So, what reduces value?
Well, prior accidents and gaps in treatment are the largest areas that reduce values in the eyes of the insurance carriers, who set the playing field in personal injury. If you had a prior car accident before the one you are my client for, then there will always be an argument that the injuries from this accident are merely the result of the other crash. I have had cases, where clients had 4 accidents over the course of the two years that I was representing them. Four accidents just makes your case really hard to value and reduces the eventual settlement value substantially. Nobody is ever going to be able to tease out which injury came from which crash.
Gaps in treatment are the other big issue that reduces value. What is a gap? Well, perhaps you had a bad crash and did not go to the ER and then felt crappy and hoped the pain would go away. Then, the first time you see a doctor is 10 days later. To all involved, it looks an awful lot like you were not injured enough to require medical attention for ten days. The simple inference is that the crash did not cause you any serious injury and hence you were just looking for a payday rather than actually hurt.
Perceptive defense counsel will sometimes ask, “When did you first speak with a lawyer?” I do not view that question as seeking privileged information, but it is a good question that seeks to imply a connection between speaking with a lawyer and getting medical care to bolster your allegedly minor car crash lawsuit. At least that is the implication. Some may view the question as objectionable on grounds of privilege, but I do not.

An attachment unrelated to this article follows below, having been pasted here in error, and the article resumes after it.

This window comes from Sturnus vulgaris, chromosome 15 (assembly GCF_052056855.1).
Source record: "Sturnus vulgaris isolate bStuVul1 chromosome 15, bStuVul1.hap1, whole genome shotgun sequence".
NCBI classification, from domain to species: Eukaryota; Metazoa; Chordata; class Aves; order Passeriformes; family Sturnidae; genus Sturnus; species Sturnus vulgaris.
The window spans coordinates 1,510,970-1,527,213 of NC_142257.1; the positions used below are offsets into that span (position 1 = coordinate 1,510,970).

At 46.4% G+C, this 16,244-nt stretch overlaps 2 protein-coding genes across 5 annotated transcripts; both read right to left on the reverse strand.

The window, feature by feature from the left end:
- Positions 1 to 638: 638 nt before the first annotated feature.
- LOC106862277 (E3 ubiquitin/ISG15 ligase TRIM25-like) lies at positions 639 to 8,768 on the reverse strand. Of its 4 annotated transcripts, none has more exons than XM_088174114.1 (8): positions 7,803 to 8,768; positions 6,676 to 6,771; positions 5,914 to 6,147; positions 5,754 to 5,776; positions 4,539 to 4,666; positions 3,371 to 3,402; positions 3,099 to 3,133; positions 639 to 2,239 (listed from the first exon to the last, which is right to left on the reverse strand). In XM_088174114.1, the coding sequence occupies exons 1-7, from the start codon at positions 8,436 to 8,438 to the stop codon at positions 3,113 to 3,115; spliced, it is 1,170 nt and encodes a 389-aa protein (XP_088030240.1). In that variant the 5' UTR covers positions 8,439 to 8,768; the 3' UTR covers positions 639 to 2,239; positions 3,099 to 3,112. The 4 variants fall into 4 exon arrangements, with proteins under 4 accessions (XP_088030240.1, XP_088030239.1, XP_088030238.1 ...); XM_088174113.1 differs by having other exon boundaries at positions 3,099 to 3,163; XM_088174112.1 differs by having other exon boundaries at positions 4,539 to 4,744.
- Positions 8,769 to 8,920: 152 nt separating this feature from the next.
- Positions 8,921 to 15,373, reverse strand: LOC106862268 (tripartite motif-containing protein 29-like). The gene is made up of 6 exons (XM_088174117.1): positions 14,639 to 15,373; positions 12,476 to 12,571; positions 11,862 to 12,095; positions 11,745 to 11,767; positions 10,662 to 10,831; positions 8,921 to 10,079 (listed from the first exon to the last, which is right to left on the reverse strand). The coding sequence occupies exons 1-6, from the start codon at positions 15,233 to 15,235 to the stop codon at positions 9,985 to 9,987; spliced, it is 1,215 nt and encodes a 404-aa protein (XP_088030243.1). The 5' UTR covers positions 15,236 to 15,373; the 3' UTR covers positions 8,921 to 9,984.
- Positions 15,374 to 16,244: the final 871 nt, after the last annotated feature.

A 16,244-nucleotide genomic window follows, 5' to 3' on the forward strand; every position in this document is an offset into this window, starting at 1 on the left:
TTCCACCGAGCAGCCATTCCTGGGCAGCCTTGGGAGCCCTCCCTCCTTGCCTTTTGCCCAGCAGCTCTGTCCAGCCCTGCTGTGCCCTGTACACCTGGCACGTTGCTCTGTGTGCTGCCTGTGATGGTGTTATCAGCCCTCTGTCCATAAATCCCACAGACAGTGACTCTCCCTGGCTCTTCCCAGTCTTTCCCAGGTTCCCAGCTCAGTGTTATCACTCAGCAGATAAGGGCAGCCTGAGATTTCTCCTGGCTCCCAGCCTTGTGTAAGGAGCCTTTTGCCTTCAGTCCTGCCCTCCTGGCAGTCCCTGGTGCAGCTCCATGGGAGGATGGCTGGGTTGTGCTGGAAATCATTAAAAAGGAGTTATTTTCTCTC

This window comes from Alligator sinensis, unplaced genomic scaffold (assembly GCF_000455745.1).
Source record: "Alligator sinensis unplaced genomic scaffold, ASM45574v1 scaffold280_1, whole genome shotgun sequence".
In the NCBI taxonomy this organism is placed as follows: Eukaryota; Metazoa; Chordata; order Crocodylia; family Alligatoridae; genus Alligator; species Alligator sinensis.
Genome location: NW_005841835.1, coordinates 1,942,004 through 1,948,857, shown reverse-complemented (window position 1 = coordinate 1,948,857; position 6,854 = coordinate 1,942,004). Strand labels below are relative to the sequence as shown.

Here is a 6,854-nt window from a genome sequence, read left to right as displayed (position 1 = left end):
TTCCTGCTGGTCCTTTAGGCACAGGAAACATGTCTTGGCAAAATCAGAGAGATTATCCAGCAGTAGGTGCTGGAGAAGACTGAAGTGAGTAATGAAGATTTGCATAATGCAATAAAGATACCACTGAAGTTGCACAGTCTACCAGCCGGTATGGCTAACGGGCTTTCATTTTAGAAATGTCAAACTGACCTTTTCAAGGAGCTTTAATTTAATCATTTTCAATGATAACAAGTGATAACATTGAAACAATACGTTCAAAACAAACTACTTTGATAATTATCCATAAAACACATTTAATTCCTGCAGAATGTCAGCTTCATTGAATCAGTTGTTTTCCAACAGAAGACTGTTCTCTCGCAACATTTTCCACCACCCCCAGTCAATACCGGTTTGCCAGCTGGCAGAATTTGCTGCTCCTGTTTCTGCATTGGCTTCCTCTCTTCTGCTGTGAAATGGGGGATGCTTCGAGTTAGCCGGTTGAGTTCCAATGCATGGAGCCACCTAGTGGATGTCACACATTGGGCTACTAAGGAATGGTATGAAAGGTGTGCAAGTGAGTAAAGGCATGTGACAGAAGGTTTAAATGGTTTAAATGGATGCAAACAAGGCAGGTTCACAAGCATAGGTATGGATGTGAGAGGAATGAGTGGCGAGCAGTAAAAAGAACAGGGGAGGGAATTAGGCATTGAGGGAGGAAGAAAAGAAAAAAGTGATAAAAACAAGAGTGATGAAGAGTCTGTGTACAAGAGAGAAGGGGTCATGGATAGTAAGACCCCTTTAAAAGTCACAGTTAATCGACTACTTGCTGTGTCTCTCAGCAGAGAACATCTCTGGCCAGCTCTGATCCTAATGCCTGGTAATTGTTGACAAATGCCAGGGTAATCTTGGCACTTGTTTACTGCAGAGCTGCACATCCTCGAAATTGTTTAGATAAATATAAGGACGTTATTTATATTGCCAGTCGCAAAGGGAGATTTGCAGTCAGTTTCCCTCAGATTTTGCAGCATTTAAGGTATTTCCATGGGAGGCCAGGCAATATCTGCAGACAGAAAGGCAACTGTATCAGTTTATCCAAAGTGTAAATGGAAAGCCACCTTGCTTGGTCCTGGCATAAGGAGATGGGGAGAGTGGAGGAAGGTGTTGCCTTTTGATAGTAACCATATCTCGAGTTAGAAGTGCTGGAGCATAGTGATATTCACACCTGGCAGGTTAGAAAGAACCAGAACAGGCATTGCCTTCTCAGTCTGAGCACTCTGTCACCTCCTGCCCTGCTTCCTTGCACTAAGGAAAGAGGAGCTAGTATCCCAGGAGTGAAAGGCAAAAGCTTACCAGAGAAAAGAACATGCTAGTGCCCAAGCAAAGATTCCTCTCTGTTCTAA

Do pre-existing conditions reduce value? This is a complicated area. The insurance industry believes that if a client had asymptomatic arthritis in your back, meaning no back pain anywhere in your records before the crash, then you still had a pre-existing condition and that reduces the value of your case in their minds. The defense medical expert will often harp endlessly on a client’s degenerated arthritic spine on their way towards saying that the crash did nothing to the client and all of their complaints were pre-existing. I don’t usually concern myself too much with this defense, unless there are prior surgeries or injections to the area at issue. Why? Well, defense experts are often overburdened by all the cases they review and their own practices and do not take the time to actually fairly evaluate the medical records. The most fun I have in cases is picking apart the defense expert when they blame asymptomatic pre-existing arthritis and there is no medical record to support any patient complaints. It gets cringey for the expert.
So, don’t worry if you or your clients have pre-existing conditions. Worry about gaps in treatment and prior accidents.